Life is soo many things which are of an ineffable character that I am hard-pressed to provide, clearly, yet alone concisely, an even remote or sensible inkling of what life precisely is. How can one derive from the sheer multitude that essential quality which evokes the sentiment of existence in us all? It can be sorrow, it can be joy; it can be conquered at times, yet it can also bring heartfelt defeat another; it can be infinite in its possibilities, but likewise finite in its opportunities. Life can be a field of battle deprived of hope and covered in death, or life can be a meadow of peace nourished with happiness and covered in puppies. Life is many things.

But is life fair? When I ponder life’s conditions, reliably so, fairness presents herself as perhaps the most desirable yet least recognizable therein. We ignore our successes, of which could have been the result of the utmost fair conditions, and we seldom attribute to our failures conditions which were fair; instead, we suppose of our failures that if only the conditions were otherwise, we would have never failed. We quickly recognize unfairness, especially if burdened by none other than ourselves, though, even when readily visible, fairness is always unrecognizable. So, if fairness, dressed in her floral white dress, sits in plain sight, then let us throw from our eyes this Rawlsian veil of ignorance and free the mighty racehorses of the visual cortex to spot her; let us all, by means of the spotlight of writing, rejoice in the elegance of her presentation dancing upon our sense of vision.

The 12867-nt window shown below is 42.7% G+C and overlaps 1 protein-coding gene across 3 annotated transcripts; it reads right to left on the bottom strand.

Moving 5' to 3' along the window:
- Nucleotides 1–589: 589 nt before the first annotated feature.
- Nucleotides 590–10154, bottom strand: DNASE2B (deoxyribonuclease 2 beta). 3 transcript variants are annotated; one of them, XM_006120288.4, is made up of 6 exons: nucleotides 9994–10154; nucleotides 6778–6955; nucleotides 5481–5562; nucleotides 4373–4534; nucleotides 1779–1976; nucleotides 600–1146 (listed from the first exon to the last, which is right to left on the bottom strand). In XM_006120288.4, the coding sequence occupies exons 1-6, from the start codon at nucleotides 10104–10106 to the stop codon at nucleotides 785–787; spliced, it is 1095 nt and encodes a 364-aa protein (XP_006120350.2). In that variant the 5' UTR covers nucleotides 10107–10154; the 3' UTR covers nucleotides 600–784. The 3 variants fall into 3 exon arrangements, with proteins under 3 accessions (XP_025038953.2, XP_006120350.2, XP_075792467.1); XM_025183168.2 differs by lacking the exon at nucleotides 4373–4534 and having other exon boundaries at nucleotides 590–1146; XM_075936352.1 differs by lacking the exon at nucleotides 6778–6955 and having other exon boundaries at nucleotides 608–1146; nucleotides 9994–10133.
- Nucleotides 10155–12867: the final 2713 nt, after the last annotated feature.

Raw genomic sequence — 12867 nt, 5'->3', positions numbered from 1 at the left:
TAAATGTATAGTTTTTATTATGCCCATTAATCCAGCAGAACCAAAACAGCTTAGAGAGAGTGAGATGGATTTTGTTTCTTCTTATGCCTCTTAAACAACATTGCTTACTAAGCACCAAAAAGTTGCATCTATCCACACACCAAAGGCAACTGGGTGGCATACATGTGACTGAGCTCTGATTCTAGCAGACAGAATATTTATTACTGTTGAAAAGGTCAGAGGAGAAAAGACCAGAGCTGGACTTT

Fairness and the Lack Thereof as Creation:

Our body politic has become doused in well-being economics and policy-making; a substantial amount of us, being averse to the harshness of life, argue for an equality of outcome or an equality of start. We propose to make of this harsh world, by means of our political and economic whim, a fair and just world. But our yearning for fairness is of such a considerable threshold that we seldom realize the back-bending burden of unfairness we streamline onto the shoulders of others in our pursuit of it; a supreme moral self-righteousness, like a blindfold over our eyes and a sharpened sword  in our hands, makes possible for us to cut down those who are better off than ourselves, for all gaps of disparity become gaps of inequality when one is in the drunken stupor of moral outrage. We seek fairness via means of the governing sword.

We can see, fairness is a quality which presents herself in the utmost desirable fashion, as though she had hand-picked from our fantasies the qualities which we slavishly fixate upon; but her temptings lead us down a dark, poorly lit path, a path which demands of us acts of great cruelty and chaos. We cannot see through the thick fog of moral outrage lingering over the route, and so we commit the greatest acts of cruelty and brutality in her name; like a blind man driving an ambulance.

Thus, in some sense, life is seldom fair. When the human spirit, being morally invigorated, sets out on the path of fairness, it, unfortunately, produces unfairness by ruthlessly usurping anyone or thing that dare interrupt the journey; to step foot on the path of fairness while it is being traveled by a morally enraged human spirit is to step but once and only once more. Crashing blindly, mob-rule ruthlessly piles outrage onto an ever so unlucky individual, another innocent bystander cut down by the blinded mob wielding the governing sword. So, yes, life is unfair because humans can create inequality through political force.

But, should we acquiesce to the position that humans cannot produce any forms of fairness? That in the whole of our constitution resides not a spec of fairness? I think not.

We can create fairness, so long as we contain our self-righteousness, by applying equally to all a set of rules in a judicial manner. In the rule of law, we only have fairness insofar as lady justice has no sight of whom she judges; we have a fair legal system when we discriminate by means of fact rather than fiction or capricious prejudice. And so, in most instances where the law has ruled by means of fact, the determinations have been fair. Not perfect, but mostly fair.